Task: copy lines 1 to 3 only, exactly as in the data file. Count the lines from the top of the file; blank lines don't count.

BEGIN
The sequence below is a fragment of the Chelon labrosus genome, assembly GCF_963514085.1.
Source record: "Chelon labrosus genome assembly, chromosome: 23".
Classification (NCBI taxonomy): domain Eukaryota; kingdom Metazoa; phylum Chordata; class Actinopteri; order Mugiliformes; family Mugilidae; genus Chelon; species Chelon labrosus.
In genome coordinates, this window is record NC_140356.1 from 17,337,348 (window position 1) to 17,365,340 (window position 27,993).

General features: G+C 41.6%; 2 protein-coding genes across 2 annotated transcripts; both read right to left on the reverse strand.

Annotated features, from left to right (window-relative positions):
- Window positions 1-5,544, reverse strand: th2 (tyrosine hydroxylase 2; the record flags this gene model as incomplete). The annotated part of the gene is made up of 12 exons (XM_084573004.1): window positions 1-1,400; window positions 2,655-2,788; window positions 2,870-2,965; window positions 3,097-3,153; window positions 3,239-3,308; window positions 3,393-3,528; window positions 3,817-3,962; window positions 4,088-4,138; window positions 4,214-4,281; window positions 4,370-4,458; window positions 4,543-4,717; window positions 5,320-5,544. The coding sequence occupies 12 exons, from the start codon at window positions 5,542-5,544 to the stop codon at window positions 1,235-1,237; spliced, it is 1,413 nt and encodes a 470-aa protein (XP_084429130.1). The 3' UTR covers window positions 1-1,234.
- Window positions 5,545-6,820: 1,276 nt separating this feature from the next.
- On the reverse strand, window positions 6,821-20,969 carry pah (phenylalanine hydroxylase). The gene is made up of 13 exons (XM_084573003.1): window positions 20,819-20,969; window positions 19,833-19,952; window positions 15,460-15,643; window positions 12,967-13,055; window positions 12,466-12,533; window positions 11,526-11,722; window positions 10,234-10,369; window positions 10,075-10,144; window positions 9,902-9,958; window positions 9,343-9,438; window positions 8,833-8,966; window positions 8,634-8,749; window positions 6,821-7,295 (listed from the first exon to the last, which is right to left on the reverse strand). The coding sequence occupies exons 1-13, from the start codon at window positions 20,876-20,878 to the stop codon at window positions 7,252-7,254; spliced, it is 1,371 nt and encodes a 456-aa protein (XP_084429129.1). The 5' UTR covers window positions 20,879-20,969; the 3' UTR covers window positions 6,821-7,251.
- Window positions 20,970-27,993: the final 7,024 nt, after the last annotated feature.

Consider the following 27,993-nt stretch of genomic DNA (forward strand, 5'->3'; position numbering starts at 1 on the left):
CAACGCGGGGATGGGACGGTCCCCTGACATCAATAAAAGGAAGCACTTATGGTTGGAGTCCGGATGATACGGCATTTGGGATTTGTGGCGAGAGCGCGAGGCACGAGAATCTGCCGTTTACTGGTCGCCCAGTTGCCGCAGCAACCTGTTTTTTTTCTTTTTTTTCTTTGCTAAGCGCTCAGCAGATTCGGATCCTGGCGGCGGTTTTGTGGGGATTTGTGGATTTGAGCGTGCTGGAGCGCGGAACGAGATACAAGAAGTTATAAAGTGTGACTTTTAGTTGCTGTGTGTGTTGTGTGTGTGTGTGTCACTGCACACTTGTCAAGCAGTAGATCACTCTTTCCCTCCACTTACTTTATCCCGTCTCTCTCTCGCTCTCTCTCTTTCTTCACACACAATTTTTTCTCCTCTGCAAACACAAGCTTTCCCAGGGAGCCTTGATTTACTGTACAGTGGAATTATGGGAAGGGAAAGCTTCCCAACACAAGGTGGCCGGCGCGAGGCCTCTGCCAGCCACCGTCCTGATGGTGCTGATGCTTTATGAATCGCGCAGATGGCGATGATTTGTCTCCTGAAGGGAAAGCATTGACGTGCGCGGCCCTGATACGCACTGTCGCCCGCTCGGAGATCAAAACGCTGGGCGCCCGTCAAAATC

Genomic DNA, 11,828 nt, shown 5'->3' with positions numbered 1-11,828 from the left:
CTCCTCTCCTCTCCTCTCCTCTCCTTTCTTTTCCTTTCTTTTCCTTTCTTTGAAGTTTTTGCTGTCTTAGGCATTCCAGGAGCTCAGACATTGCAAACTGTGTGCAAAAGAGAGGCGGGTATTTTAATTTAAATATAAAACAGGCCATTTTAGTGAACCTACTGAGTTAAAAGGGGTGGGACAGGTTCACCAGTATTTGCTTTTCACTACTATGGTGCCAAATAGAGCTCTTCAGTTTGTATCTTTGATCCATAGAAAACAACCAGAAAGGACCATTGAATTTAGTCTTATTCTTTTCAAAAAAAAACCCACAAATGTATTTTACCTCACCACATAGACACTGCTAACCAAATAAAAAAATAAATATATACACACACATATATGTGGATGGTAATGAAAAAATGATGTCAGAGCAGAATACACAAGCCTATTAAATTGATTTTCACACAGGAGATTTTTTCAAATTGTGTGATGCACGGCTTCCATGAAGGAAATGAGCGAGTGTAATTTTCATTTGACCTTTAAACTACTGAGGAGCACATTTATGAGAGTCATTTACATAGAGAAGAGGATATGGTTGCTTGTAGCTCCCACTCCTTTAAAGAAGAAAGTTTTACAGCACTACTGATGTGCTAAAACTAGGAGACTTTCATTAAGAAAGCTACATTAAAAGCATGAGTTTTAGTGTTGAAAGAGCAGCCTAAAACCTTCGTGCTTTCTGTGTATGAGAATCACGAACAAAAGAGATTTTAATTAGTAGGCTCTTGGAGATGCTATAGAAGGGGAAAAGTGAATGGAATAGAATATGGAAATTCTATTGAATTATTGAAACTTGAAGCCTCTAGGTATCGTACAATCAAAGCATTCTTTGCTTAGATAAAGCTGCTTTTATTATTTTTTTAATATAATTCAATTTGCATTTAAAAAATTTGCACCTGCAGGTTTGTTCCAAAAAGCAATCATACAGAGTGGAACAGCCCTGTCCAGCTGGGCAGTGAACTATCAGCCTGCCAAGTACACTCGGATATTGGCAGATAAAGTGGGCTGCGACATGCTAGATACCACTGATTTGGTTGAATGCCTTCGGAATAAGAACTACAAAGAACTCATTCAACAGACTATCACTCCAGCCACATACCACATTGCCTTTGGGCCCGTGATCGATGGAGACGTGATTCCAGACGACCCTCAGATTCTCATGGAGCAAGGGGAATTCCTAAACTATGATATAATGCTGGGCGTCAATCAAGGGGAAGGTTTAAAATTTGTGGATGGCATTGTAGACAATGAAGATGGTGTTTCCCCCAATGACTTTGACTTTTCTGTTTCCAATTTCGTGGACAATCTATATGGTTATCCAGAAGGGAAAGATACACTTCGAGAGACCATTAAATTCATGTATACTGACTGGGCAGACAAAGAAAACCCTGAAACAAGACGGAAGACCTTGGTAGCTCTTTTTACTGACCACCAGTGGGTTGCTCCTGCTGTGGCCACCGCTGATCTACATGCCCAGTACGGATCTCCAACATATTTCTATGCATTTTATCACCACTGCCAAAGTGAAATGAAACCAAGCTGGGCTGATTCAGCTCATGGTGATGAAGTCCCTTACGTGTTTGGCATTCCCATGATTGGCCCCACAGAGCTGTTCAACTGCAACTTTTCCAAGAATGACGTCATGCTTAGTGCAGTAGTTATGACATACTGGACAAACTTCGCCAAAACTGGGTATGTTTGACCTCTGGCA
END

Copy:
The sequence below is a fragment of the Chelon labrosus genome, assembly GCF_963514085.1.
Source record: "Chelon labrosus genome assembly, chromosome: 23".
Classification (NCBI taxonomy): domain Eukaryota; kingdom Metazoa; phylum Chordata; class Actinopteri; order Mugiliformes; family Mugilidae; genus Chelon; species Chelon labrosus.